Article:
While Tolkien acknowledged that technology grew increasingly complex, he mocked the idea that industrialisation represented an advancement for societee. He witnessed his beloved boyhood home of Sarehale dispoiled by the invaison of men and machinery. It is a scene which replays itself during the scouring of the Shire.

Shire after invation

In his book of lost road, he fuses the human Kingdom of Numenor’s industrialization with their cultural decay.

“Our towers grow ever stronger and climb ever higher, but beauty they leave behind upon the earth… Men are ceasing to give love or care for the making of other things for use or delight.” 


In the Hobbit, Tolkien claims that technological development is a symptom of orcish thought. 

“It is not unlikely that goblins invented some of machines that have since traveled the world especially the ingenious devices were killing large numbers of people at once appeals and engines and explosions.”


Those wheels and engines were rolled out for the first time in the form of tanks upon the Western front of World War 1 where Tolkien at the battle of the Somme witnessed first hand the goblin-work brought by the explosive power of modern artillery. Despite the horrors of trench and chemical warfare, many of Tolkien’s contemporaries at the time were regarded the great war as typical, not only of technological progress in the form of more innovative means of mass killing but as a necessary step in human history for social progress too.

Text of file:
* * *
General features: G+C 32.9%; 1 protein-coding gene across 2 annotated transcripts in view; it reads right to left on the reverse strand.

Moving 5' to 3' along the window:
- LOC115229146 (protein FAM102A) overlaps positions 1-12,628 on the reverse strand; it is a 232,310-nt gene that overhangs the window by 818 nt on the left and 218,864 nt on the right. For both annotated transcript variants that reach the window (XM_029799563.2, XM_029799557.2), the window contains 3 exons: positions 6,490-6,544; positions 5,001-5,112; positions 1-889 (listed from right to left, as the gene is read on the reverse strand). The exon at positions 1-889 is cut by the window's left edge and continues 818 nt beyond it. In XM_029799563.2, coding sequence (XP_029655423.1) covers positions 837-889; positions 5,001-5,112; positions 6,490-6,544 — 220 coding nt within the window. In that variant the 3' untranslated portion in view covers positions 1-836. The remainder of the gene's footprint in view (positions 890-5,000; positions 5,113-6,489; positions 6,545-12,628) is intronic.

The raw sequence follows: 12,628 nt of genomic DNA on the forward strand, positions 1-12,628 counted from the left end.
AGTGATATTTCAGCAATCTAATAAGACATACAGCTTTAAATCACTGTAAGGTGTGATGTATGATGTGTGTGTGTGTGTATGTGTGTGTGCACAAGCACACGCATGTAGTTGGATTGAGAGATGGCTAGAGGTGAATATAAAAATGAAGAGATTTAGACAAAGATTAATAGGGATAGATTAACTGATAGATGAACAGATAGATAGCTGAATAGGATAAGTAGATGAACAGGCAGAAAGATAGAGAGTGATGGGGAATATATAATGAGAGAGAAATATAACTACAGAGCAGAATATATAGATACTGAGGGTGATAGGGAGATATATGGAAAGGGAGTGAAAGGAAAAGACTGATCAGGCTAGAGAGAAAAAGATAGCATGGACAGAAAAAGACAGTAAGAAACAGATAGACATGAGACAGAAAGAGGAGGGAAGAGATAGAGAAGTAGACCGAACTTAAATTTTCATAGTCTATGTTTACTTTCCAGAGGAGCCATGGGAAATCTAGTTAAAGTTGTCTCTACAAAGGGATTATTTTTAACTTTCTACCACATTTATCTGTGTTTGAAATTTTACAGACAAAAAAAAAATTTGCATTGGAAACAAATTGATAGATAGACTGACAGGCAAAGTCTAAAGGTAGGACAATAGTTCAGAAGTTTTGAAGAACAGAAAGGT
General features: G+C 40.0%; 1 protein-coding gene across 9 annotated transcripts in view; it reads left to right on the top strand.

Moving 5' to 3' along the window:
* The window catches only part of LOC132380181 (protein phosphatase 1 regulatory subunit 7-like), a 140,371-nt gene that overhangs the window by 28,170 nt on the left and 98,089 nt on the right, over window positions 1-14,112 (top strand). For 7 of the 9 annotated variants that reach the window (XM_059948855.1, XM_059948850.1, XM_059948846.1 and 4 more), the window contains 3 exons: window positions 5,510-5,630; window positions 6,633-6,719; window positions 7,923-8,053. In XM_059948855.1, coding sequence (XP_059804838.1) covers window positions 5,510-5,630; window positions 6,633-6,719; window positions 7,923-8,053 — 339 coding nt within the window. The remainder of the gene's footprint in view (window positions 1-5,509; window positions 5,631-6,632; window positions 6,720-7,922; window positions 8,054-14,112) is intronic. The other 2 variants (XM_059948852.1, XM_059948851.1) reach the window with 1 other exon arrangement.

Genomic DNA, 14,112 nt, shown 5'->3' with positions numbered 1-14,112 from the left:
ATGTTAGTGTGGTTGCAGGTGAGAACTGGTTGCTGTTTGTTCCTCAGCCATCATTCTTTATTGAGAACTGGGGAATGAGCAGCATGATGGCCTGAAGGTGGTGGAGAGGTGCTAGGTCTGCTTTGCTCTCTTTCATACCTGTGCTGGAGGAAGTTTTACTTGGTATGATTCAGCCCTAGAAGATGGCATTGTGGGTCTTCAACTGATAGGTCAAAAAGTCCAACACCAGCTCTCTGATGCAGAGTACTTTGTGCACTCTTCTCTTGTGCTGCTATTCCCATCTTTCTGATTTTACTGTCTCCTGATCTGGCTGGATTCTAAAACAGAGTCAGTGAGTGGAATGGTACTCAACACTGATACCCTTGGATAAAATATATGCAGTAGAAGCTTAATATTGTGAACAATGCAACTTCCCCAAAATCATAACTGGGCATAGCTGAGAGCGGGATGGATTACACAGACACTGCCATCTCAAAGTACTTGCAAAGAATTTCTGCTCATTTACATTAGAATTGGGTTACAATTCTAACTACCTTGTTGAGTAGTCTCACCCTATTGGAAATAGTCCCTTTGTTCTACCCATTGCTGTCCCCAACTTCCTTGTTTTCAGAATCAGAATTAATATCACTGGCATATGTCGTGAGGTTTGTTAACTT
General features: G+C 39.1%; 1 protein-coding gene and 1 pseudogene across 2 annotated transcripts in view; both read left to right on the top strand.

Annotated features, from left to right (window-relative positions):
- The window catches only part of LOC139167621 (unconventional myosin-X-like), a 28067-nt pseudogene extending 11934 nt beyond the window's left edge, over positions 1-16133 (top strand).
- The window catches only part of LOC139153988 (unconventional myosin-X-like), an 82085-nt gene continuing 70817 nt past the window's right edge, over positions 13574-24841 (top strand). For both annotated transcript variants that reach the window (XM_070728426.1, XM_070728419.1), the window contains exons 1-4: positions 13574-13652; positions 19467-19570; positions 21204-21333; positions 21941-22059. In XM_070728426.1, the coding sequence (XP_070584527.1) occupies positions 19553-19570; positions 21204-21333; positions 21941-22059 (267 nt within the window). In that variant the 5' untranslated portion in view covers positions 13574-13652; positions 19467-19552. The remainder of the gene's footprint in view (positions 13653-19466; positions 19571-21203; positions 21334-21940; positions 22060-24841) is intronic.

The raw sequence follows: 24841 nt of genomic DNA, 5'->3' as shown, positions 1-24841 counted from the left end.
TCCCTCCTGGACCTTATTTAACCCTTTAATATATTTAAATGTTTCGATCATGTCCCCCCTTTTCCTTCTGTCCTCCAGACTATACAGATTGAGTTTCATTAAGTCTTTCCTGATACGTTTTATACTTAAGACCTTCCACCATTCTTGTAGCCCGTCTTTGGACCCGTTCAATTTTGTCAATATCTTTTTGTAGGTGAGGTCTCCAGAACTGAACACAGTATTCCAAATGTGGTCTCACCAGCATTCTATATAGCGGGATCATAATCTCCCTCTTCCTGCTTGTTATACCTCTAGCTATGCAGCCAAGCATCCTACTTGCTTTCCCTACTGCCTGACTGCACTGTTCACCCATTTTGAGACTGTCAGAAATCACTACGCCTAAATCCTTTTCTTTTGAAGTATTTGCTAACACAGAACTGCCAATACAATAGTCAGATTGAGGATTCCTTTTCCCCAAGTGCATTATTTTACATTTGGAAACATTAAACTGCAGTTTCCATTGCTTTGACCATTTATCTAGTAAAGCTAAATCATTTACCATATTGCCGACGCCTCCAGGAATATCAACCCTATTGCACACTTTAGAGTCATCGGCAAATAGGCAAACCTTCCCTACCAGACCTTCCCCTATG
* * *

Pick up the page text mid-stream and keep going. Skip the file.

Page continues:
Chemical warfare of WW1

Tolkien disagreed. He believed conflict to be inevitable and that conflict being inevitable is part of his idea of history being cyclical. Instead of there being a straight line from a primitive past to more civilized future, Tolkien envision societies throughout the ages all dealing with the same everlasting set of circumstances arising from unchanging human nature. 

Many events in middle Earth are meant to be memories of the past. So we have Frodo 9 fingered in possession of Sauron’s ring which resembles another hero from the past Beren the one handed who recovers a magic jewel from Sauron’s former master in the first age. The repetition of this motif is not the result of a lazy writing because of being lack of an original idea rather frodo bears likeliness to Beren because the world they inhabit though separated by thousands of years is once again in similar. History is repeating itself because it’s cyclical. But Middle Earth is not simply cyclical, it’s cyclical but always getting worse. There is a grander in the past that can be echoed in the later ages but never fully recaptured.